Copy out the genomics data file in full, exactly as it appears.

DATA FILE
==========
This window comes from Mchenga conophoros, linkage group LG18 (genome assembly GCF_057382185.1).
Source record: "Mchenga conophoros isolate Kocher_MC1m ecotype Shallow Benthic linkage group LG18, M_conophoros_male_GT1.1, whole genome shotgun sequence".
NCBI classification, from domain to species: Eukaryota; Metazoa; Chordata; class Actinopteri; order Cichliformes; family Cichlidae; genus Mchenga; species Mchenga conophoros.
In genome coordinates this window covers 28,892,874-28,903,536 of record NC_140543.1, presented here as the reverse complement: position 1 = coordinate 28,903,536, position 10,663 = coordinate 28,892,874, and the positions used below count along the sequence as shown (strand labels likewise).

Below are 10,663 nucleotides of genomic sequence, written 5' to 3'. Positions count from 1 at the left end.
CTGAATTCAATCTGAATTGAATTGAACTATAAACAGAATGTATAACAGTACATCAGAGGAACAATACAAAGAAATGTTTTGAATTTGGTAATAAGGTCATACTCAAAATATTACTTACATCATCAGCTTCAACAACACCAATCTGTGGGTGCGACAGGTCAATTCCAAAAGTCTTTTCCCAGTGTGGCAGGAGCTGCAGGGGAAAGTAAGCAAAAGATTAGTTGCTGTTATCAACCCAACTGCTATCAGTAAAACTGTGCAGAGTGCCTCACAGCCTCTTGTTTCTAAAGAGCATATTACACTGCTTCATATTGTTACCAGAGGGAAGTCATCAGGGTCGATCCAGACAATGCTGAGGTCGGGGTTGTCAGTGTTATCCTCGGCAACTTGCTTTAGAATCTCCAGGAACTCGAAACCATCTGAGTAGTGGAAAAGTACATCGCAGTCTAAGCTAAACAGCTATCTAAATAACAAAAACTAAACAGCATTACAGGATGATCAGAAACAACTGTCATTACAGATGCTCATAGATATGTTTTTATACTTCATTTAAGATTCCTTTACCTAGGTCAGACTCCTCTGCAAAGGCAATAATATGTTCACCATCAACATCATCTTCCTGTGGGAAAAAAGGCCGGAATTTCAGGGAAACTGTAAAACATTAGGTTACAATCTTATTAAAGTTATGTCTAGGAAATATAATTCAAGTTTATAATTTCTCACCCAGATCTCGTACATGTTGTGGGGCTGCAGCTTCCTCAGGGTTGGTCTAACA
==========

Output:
This window comes from Mchenga conophoros, linkage group LG18 (genome assembly GCF_057382185.1).
Source record: "Mchenga conophoros isolate Kocher_MC1m ecotype Shallow Benthic linkage group LG18, M_conophoros_male_GT1.1, whole genome shotgun sequence".
NCBI classification, from domain to species: Eukaryota; Metazoa; Chordata; class Actinopteri; order Cichliformes; family Cichlidae; genus Mchenga; species Mchenga conophoros.
In genome coordinates this window covers 28,892,874-28,903,536 of record NC_140543.1, presented here as the reverse complement: position 1 = coordinate 28,903,536, position 10,663 = coordinate 28,892,874, and the positions used below count along the sequence as shown (strand labels likewise).

Below are 10,663 nucleotides of genomic sequence, written 5' to 3'. Positions count from 1 at the left end.
CTGAATTCAATCTGAATTGAATTGAACTATAAACAGAATGTATAACAGTACATCAGAGGAACAATACAAAGAAATGTTTTGAATTTGGTAATAAGGTCATACTCAAAATATTACTTACATCATCAGCTTCAACAACACCAATCTGTGGGTGCGACAGGTCAATTCCAAAAGTCTTTTCCCAGTGTGGCAGGAGCTGCAGGGGAAAGTAAGCAAAAGATTAGTTGCTGTTATCAACCCAACTGCTATCAGTAAAACTGTGCAGAGTGCCTCACAGCCTCTTGTTTCTAAAGAGCATATTACACTGCTTCATATTGTTACCAGAGGGAAGTCATCAGGGTCGATCCAGACAATGCTGAGGTCGGGGTTGTCAGTGTTATCCTCGGCAACTTGCTTTAGAATCTCCAGGAACTCGAAACCATCTGAGTAGTGGAAAAGTACATCGCAGTCTAAGCTAAACAGCTATCTAAATAACAAAAACTAAACAGCATTACAGGATGATCAGAAACAACTGTCATTACAGATGCTCATAGATATGTTTTTATACTTCATTTAAGATTCCTTTACCTAGGTCAGACTCCTCTGCAAAGGCAATAATATGTTCACCATCAACATCATCTTCCTGTGGGAAAAAAGGCCGGAATTTCAGGGAAACTGTAAAACATTAGGTTACAATCTTATTAAAGTTATGTCTAGGAAATATAATTCAAGTTTATAATTTCTCACCCAGATCTCGTACATGTTGTGGGGCTGCAGCTTCCTCAGGGTTGGTCTAACA